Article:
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Hurricane Harvey : clinical guidance for carbon monoxide (CO) poisoning
  • Published Date:
    September 2, 2017
  • Language:
    English
Filetype[PDF-60.96 KB]


Details:
  • Corporate Authors:
    Centers for Disease Control and Prevention (U.S.)
  • Series:
  • Description:
    September 02, 2017, 2130 ET (9:30 PM ET)

    CDCHAN-00406

    Summary: Carbon monoxide (CO) is an odorless, colorless, poisonous gas that can cause sudden illness and death if present in sufficient concentration in the ambient air. During a significant power outage, persons using alternative fuel or power sources such as generators or gasoline powered engine tools such as pressure washers might be exposed to toxic CO levels if the fuel or power sources are placed inside or too close to the exterior of the building causing CO to build up in the structure. The purpose of this HAN advisory is to remind clinicians evaluating persons affected by the storm to maintain a high index of suspicion for CO poisoning. Clinicians are advised to consider CO exposure and take steps to discontinue exposure to CO. Clinicians are also advised to ask a patient with CO poisoning about other people who may be exposed to the same CO exposure, such as persons living with or visiting them so they may be treated for possible CO poisoning.

    Background: Hurricane Harvey made landfall between Port Aransas and Port O’Connor, Texas on August 25, 2017, causing 300,000 persons to lose power. When power outages occur during emergencies such as hurricanes or winter storms, the use of alternative sources of fuel or electricity for heating, cooling, or cooking can cause CO to build up in a home, garage, or camper and poison the people and animals inside. Although CO poisoning can be fatal to anyone, children, pregnant women, and older adults as well as persons with chronic illness are particularly vulnerable to CO poisoning. The symptoms and signs of CO poisoning are variable and nonspecific. The most common symptoms of CO poisoning are headache, dizziness, weakness, nausea, vomiting, chest pain, and altered mental status. Symptoms of severe CO poisoning include malaise, shortness of breath, headache, nausea, chest pain, irritability, ataxia, altered mental status, other neurologic symptoms, loss of consciousness, coma, and death. Signs and clinical manifestations of severe CO poisoning include tachycardia, tachypnea, hypotension, various neurologic findings including impaired memory, cognitive and sensory disturbances, metabolic acidosis, arrhythmias, myocardial ischemia or infarction, and noncardiogenic pulmonary edema, although any organ system might be involved.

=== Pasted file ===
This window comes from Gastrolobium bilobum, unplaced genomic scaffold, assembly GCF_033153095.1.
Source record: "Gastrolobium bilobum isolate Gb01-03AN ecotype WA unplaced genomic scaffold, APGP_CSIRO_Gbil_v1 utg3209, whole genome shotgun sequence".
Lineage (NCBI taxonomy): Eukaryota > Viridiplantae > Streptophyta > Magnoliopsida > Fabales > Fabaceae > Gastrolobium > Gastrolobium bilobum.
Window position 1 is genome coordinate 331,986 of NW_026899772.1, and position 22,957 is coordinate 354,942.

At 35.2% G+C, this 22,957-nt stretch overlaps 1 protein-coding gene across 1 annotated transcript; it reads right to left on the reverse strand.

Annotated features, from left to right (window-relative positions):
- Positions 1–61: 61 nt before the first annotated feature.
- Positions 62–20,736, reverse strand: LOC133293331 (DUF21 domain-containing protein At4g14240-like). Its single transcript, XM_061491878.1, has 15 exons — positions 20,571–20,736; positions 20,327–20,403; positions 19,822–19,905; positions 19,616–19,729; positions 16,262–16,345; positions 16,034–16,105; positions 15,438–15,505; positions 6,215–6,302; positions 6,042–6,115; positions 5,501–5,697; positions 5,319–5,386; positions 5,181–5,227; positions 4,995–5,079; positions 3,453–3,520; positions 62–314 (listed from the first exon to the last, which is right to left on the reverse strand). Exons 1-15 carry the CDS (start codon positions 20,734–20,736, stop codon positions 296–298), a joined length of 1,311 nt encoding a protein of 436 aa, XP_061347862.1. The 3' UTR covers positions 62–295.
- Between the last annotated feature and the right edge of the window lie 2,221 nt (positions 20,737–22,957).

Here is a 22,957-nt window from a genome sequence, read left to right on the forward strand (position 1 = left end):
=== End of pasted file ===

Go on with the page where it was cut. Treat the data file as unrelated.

An elevated carboxyhemoglobin (COHgb) level of 2% or higher for non-smokers and 9% or higher COHgb level for smokers strongly supports a diagnosis of CO poisoning. The COHgb level must be interpreted in light of the patient’s exposure history and length of time away from CO exposure, as levels gradually fall once the patient is removed from the exposure.

    With a focused history, exposure to a CO source may become apparent; items in the history that might trigger a higher index of suspicion for CO poisoning in this setting include lack of a fever, recurrent symptoms, and multiple family members affected by similar symptoms. Appropriate and prompt diagnostic testing and treatment are crucial to reduce morbidity and prevent mortality from CO poisoning.

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